We caught up with Congolese-born comedian Eddie Kadi upon his return from Kinshasa where he’d visited his family and also spent some time with our projects there.
Here he tells us about his first trip back to Congo since he left with his family as a young boy.
It had been eighteen years since I left, so going back there was such a surreal experience, it was almost like something out of a dream.
In Kinshasa I met a guy called Didjak Munya who is a War Child ambassador and Congolese musician. We went along with War Child’s night ambulance to check out what life was like for the street kids and child prostitutes.
Didjak had this amazing rapport with them, they seemed to really look up to him as a role model.
You’ve got kids sleeping next to a pile of faeces and a dead dog. People are dumping rubbish nearby and the kids are sifting through it because that’s where they’re gonna find their food for the night.
Suddenly their friend has just died in front of them and this is what they have to deal with every night. And there is no-one to help because everyone else is struggling to get by too.
It’s hard. It’s really hard.
It made me compare my realities to theirs, I could have been any one of those kids had I not come to the UK. I really didn’t know what to say because I was talking to girls that were selling their bodies from the age of eight and now they are 24 and they’ve got three kids to raise and they’ve got no choice but to be out there doing what they’re doing.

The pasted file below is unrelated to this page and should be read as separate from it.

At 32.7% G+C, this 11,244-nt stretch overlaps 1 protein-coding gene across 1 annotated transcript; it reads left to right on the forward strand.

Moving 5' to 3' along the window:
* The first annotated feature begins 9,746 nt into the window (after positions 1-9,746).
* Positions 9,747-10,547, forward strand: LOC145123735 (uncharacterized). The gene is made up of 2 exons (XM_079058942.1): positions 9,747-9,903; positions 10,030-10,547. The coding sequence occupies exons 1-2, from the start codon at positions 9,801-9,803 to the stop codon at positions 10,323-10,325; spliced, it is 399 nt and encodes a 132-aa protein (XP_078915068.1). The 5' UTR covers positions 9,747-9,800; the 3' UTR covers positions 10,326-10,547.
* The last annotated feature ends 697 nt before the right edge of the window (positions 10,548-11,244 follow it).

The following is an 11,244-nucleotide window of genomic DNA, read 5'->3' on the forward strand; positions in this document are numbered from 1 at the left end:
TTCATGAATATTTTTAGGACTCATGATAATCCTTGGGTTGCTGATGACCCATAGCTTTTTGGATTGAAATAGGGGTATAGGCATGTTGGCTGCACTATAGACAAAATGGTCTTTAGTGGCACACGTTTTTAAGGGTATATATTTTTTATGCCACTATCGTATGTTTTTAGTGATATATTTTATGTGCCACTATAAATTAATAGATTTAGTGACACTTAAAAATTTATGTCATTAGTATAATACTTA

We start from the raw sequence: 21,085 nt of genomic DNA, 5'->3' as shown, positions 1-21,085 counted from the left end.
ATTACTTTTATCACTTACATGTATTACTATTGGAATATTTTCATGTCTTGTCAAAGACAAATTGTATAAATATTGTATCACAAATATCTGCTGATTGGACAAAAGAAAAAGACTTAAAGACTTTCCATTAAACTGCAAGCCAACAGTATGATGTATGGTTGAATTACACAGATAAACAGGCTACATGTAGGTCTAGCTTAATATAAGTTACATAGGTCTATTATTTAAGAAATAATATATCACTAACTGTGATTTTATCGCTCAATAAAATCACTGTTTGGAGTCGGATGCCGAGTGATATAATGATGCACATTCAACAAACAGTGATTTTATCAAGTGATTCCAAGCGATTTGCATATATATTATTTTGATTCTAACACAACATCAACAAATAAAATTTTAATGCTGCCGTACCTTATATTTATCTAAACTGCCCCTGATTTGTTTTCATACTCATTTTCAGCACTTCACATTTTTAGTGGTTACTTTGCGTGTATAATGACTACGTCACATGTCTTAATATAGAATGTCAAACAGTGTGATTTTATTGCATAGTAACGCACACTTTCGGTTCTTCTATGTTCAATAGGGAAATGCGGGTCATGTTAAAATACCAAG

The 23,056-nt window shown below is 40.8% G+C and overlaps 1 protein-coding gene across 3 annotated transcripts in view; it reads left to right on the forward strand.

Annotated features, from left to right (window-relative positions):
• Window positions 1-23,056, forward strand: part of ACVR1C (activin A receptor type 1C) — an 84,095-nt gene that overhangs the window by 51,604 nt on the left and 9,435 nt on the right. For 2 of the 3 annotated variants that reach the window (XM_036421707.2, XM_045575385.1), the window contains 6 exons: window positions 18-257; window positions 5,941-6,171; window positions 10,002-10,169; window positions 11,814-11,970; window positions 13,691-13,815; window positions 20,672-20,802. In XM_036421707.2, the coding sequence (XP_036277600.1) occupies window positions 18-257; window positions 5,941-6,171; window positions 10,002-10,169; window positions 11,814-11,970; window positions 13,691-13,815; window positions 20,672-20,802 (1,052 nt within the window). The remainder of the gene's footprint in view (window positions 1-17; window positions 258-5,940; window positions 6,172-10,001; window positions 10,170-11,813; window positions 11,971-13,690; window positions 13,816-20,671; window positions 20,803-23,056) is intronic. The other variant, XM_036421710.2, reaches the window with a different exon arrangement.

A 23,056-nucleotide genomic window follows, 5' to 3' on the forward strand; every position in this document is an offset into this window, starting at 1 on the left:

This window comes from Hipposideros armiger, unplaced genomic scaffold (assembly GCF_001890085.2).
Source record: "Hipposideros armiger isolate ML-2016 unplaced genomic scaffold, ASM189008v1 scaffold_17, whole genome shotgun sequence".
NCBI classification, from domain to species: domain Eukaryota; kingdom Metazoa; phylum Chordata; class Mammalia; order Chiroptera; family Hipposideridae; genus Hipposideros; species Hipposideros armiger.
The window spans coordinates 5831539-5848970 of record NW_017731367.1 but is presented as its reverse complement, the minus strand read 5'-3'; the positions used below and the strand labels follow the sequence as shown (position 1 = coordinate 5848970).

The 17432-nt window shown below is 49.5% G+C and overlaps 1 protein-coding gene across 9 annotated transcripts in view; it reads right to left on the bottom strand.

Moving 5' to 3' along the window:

My parents were in the jeep following behind us and I actually couldn’t speak to my Dad until the next day. The girl was only a few years younger than me, I couldn’t bear to imagine my little sister having to live such a life.
What the ambulance does on a sanitation, hygiene and medical level is obviously great. But more importantly it is bringing them hope. Hope that there is someone out there who can help them find a different route. There’s nothing worse than when you are in that position where you feel that you don’t have any other options - because then you detach yourself from your emotions.
People in the UK need to care. If you care first then you are able to help. The reason I joined War Child was to be that bridge between the kids of Congo and the rest of the world.
If everyone puts their hands up and says ‘I want to help today’ then it makes a difference. It makes a massive difference.